Wolf & Cub are back with new music Blue State released today via Part Time Records / Remote Control Records. As premiered by Double J’s Zan Rowe, Blue State is a dark and abrasive-sounding beast that sees the band gravitate away from previous psych-rock offerings in favour of a masterful and revelatory heaviness.
Where previous album Heavy Weight hinted at the band’s ability to traverse tougher terrain, Blue State has its roots firmly planted in 80s hardcore, thanks to a shared appreciation among the band for some of the scene’s most influential artists (Black Flag, Bad Brains et al). Some pop flourishes remain, but what’s particularly striking about this song is its fantastically tough baseline and screaming guitar, both of which are likely to imprint firmly on one’s consciousness.
Singer Joel Byrne spits out his acerbic lyrics with the same intensity, as he sings of class appropriation and cultural divide. The song also sees Byrne reflecting on his own upbringing and privilege. “I grew up in a blue collar town; my father was raised to be a working class man,” says Byrne. “But my upbringing was very different to his. He had expectations for us that we should attend university and have opportunities that he considered valuable because they weren’t offered to him. And now this has been flipped. We’ve appropriated his upbringing and his experience and wear the blue collar tag like a badge of honour. It’s interesting to see other artists channel it so overtly.”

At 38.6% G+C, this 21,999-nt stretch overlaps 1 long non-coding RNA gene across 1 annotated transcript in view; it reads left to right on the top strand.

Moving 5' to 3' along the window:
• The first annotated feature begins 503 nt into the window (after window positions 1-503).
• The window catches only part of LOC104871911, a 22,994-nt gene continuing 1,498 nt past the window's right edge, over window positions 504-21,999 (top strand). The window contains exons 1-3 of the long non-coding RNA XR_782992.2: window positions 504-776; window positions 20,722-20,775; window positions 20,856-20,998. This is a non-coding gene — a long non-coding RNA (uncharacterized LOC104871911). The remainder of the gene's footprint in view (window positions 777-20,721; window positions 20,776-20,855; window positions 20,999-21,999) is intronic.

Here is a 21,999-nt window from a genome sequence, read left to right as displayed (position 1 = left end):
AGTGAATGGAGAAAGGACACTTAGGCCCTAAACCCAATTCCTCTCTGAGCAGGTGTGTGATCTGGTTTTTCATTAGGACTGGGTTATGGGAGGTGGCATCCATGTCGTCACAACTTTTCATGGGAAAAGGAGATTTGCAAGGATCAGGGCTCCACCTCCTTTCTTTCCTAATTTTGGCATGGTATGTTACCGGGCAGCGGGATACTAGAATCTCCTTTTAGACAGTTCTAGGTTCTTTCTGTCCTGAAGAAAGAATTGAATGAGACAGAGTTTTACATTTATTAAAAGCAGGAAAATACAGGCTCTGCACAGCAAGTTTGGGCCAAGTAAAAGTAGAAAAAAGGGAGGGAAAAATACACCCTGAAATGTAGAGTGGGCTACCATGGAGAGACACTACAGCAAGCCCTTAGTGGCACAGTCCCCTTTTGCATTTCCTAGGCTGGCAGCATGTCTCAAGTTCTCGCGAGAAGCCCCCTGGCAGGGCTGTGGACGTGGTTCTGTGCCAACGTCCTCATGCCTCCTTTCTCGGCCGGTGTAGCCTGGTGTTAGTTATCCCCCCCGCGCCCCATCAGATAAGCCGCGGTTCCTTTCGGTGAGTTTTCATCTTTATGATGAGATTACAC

Blue State is the first taste from Wolf & Cub’s fourth album NIL. Produced by the band and released on Byrne’s own label Part Time Records, NIL was recorded in Sydney at a variety of locations across a protracted timeframe. It is the first body of work to include Wolf & Cub’s newest member, drummer Jonathan Boulet.
The forthcoming album is crushing in its intensity: Wolf & Cub embrace the freedom that comes with starting again and the confidence that comes from experience. “My measurement for Wolf & Cub’s success in my late-thirties is significantly different from what it was at the beginning of our career,” says Byrne. “There’s no burden of expectation here.”